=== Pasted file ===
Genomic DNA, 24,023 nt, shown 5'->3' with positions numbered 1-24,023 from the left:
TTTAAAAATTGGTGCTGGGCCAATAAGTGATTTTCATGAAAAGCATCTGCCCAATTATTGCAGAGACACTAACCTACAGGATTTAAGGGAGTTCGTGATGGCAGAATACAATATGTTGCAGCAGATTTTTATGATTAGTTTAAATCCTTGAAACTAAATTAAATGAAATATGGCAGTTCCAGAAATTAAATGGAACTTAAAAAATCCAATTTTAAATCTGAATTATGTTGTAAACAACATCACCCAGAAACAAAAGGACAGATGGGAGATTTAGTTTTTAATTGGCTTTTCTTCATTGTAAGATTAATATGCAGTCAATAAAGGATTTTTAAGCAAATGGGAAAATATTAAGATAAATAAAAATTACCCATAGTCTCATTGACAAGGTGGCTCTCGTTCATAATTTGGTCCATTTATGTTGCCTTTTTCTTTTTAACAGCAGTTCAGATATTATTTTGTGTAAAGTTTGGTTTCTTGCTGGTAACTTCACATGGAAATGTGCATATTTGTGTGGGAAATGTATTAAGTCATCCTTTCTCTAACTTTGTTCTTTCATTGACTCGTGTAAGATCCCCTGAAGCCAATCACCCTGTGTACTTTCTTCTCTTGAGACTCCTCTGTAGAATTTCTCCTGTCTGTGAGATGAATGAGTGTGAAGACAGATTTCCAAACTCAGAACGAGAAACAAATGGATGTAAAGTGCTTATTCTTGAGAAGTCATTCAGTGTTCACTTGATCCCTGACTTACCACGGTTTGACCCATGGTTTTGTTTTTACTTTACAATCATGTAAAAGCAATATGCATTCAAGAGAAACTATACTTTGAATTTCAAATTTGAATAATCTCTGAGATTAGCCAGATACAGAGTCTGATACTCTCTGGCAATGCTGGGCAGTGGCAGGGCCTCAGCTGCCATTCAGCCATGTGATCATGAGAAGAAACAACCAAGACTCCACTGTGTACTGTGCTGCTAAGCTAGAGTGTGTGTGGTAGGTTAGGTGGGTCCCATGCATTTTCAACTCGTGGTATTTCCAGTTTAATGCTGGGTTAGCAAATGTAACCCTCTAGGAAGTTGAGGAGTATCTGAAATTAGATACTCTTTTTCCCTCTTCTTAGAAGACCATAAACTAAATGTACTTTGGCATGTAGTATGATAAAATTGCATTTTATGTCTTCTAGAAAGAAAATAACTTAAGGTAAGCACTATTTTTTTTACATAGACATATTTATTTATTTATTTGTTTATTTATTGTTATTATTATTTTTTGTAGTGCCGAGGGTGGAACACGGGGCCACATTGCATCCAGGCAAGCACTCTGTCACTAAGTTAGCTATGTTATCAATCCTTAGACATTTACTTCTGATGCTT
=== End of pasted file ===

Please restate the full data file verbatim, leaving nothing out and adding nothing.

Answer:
Genomic DNA, 24,023 nt, shown 5'->3' with positions numbered 1-24,023 from the left:
TTTAAAAATTGGTGCTGGGCCAATAAGTGATTTTCATGAAAAGCATCTGCCCAATTATTGCAGAGACACTAACCTACAGGATTTAAGGGAGTTCGTGATGGCAGAATACAATATGTTGCAGCAGATTTTTATGATTAGTTTAAATCCTTGAAACTAAATTAAATGAAATATGGCAGTTCCAGAAATTAAATGGAACTTAAAAAATCCAATTTTAAATCTGAATTATGTTGTAAACAACATCACCCAGAAACAAAAGGACAGATGGGAGATTTAGTTTTTAATTGGCTTTTCTTCATTGTAAGATTAATATGCAGTCAATAAAGGATTTTTAAGCAAATGGGAAAATATTAAGATAAATAAAAATTACCCATAGTCTCATTGACAAGGTGGCTCTCGTTCATAATTTGGTCCATTTATGTTGCCTTTTTCTTTTTAACAGCAGTTCAGATATTATTTTGTGTAAAGTTTGGTTTCTTGCTGGTAACTTCACATGGAAATGTGCATATTTGTGTGGGAAATGTATTAAGTCATCCTTTCTCTAACTTTGTTCTTTCATTGACTCGTGTAAGATCCCCTGAAGCCAATCACCCTGTGTACTTTCTTCTCTTGAGACTCCTCTGTAGAATTTCTCCTGTCTGTGAGATGAATGAGTGTGAAGACAGATTTCCAAACTCAGAACGAGAAACAAATGGATGTAAAGTGCTTATTCTTGAGAAGTCATTCAGTGTTCACTTGATCCCTGACTTACCACGGTTTGACCCATGGTTTTGTTTTTACTTTACAATCATGTAAAAGCAATATGCATTCAAGAGAAACTATACTTTGAATTTCAAATTTGAATAATCTCTGAGATTAGCCAGATACAGAGTCTGATACTCTCTGGCAATGCTGGGCAGTGGCAGGGCCTCAGCTGCCATTCAGCCATGTGATCATGAGAAGAAACAACCAAGACTCCACTGTGTACTGTGCTGCTAAGCTAGAGTGTGTGTGGTAGGTTAGGTGGGTCCCATGCATTTTCAACTCGTGGTATTTCCAGTTTAATGCTGGGTTAGCAAATGTAACCCTCTAGGAAGTTGAGGAGTATCTGAAATTAGATACTCTTTTTCCCTCTTCTTAGAAGACCATAAACTAAATGTACTTTGGCATGTAGTATGATAAAATTGCATTTTATGTCTTCTAGAAAGAAAATAACTTAAGGTAAGCACTATTTTTTTTACATAGACATATTTATTTATTTATTTGTTTATTTATTGTTATTATTATTTTTTGTAGTGCCGAGGGTGGAACACGGGGCCACATTGCATCCAGGCAAGCACTCTGTCACTAAGTTAGCTATGTTATCAATCCTTAGACATTTACTTCTGATGCTT